Lauren Ryder married thinking she had finally found stability, until her new husband disappeared. In six months, she’s lost everything that mattered, and now a madman has her in his sights. Ryder’s return lands her in deeper danger from a formidable enemy. As the threats escalate, so does the heat, but even if Ryder can save Lauren from the forces mounting against them, will they survive what he has become?

Military trained, medically enhanced, designed to kill. The Team Fear novels are fast paced, with twists and turns and a side of steamy. The surviving members of Team Fear are out of the military and in a world of secrets, lies, and cover-ups in this new romantic suspense series by Cindy Skaggs.

my review

I liked this OK, wouldn’t say I loved it, but I liked it. I liked that Lauren had volition of her own and wasn’t ready and willing to hand over responsibility of her protection to another. I liked that Ryder was so clearly in love and willing to show it. I liked that the two were already married, so the romance was a little different that the normal meeting and falling in love sort. I thought Rose and Debi were fun side characters.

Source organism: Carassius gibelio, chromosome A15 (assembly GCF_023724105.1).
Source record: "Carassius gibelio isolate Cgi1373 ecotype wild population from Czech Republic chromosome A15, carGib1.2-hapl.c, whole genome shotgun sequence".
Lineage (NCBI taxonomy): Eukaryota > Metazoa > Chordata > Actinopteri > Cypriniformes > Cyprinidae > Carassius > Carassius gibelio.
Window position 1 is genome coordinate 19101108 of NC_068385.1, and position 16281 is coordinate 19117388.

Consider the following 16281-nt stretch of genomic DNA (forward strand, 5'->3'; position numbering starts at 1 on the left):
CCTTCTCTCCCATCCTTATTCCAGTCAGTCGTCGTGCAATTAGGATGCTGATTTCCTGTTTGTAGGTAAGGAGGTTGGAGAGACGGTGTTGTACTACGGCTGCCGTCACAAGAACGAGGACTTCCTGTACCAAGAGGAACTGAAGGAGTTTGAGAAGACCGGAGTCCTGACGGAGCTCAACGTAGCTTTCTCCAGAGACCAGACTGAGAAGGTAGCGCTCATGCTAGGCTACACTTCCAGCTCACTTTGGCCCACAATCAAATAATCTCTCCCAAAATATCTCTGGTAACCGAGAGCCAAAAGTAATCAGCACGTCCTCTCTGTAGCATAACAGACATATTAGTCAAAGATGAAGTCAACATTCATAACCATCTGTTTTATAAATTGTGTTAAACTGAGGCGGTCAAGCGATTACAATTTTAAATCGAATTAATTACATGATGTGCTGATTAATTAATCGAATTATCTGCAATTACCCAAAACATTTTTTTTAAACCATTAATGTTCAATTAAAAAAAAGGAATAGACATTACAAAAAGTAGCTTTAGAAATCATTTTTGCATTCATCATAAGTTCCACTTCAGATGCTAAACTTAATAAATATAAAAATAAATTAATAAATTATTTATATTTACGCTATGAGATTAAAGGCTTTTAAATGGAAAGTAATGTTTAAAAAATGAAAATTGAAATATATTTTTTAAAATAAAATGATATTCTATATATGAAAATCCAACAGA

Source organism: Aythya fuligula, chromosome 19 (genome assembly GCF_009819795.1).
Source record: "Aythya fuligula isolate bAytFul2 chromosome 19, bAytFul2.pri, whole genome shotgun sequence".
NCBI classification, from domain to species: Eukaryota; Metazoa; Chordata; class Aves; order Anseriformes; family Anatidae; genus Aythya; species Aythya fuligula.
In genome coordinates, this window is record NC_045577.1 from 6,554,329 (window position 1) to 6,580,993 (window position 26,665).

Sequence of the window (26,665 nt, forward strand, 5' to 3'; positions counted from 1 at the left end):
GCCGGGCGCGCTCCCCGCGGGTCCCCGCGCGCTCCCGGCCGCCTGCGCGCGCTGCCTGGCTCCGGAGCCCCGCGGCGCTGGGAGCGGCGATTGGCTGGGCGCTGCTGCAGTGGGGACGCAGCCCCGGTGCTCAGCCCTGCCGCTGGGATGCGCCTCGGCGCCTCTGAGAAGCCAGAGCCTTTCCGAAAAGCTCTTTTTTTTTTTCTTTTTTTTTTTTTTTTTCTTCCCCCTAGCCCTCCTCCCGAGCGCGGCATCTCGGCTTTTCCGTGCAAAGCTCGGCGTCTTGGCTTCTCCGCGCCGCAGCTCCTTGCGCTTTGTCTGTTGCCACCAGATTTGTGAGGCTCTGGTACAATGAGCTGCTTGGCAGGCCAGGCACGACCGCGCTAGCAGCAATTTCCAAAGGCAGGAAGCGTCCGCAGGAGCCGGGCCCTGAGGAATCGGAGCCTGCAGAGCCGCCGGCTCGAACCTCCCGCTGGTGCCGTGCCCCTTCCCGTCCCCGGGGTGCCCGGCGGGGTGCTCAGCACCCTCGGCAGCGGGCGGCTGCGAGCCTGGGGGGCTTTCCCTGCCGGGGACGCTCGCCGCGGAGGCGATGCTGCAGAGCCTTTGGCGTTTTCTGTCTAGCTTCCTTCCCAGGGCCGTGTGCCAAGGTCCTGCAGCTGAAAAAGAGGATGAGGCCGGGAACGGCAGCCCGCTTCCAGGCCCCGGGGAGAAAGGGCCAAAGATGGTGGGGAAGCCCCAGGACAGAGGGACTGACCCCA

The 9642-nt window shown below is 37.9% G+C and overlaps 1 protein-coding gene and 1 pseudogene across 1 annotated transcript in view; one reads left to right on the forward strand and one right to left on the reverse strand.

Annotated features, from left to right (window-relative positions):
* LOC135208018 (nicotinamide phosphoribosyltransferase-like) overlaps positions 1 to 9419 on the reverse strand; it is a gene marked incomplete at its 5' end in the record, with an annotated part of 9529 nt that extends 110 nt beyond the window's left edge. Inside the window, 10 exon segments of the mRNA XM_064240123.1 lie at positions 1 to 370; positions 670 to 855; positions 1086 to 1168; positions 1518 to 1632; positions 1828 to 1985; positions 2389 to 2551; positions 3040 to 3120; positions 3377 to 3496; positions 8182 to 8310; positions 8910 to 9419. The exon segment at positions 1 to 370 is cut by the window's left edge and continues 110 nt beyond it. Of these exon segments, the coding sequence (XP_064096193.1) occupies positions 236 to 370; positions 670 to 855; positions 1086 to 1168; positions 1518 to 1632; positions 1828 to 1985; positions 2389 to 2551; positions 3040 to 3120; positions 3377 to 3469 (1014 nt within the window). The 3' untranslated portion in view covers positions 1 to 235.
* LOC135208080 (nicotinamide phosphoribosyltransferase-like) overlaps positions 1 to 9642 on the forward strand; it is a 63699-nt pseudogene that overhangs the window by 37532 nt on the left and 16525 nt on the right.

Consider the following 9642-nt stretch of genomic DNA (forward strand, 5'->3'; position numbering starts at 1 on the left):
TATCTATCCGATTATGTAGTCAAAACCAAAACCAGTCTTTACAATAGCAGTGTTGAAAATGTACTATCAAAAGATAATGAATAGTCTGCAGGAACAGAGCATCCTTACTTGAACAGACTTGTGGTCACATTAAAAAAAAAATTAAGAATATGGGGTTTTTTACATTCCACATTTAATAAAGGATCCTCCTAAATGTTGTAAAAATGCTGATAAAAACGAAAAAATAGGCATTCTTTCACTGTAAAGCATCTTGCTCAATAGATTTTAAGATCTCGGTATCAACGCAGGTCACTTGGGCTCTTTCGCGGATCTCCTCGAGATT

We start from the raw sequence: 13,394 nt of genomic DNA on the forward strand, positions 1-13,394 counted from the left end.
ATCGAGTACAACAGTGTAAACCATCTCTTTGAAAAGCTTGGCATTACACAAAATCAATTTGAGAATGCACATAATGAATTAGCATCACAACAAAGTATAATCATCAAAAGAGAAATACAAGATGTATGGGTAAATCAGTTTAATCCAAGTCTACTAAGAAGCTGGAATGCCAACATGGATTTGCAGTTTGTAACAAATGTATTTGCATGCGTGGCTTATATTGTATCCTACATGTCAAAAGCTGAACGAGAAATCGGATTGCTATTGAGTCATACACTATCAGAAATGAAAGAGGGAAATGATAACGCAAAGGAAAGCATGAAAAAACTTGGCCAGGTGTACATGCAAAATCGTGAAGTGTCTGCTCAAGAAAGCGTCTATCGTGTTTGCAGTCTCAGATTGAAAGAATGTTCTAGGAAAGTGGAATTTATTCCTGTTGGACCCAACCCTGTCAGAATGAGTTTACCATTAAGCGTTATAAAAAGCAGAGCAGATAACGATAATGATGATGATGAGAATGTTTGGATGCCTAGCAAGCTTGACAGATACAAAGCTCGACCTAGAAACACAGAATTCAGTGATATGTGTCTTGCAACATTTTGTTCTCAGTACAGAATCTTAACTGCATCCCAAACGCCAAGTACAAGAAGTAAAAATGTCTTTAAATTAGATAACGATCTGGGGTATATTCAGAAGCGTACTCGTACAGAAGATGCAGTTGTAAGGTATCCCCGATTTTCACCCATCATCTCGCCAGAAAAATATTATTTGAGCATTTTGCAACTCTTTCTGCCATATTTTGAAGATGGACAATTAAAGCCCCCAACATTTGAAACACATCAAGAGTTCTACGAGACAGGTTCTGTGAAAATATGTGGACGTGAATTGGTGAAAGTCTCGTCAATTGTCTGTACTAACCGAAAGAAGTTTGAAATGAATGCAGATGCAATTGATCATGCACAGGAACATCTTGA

However, the ‘love’ was too focused on sex (it got redundant), too much of the plot hinged on Ryder’s unwillingness to simply say what needed to be said, the super-soldier aspect was all hand-wavy, and I was actually quite bothered that ~80% of the book was dodging one established threat, but that it suddenly evaporated and the last part of the book was dealing with an entirely different, unrelated threat. I suppose it was a plot twist, but it felt more like a plot shift to me.

All in all, I liked Skagg’s writing. I’d read another of their books. But this was a so-so read for me.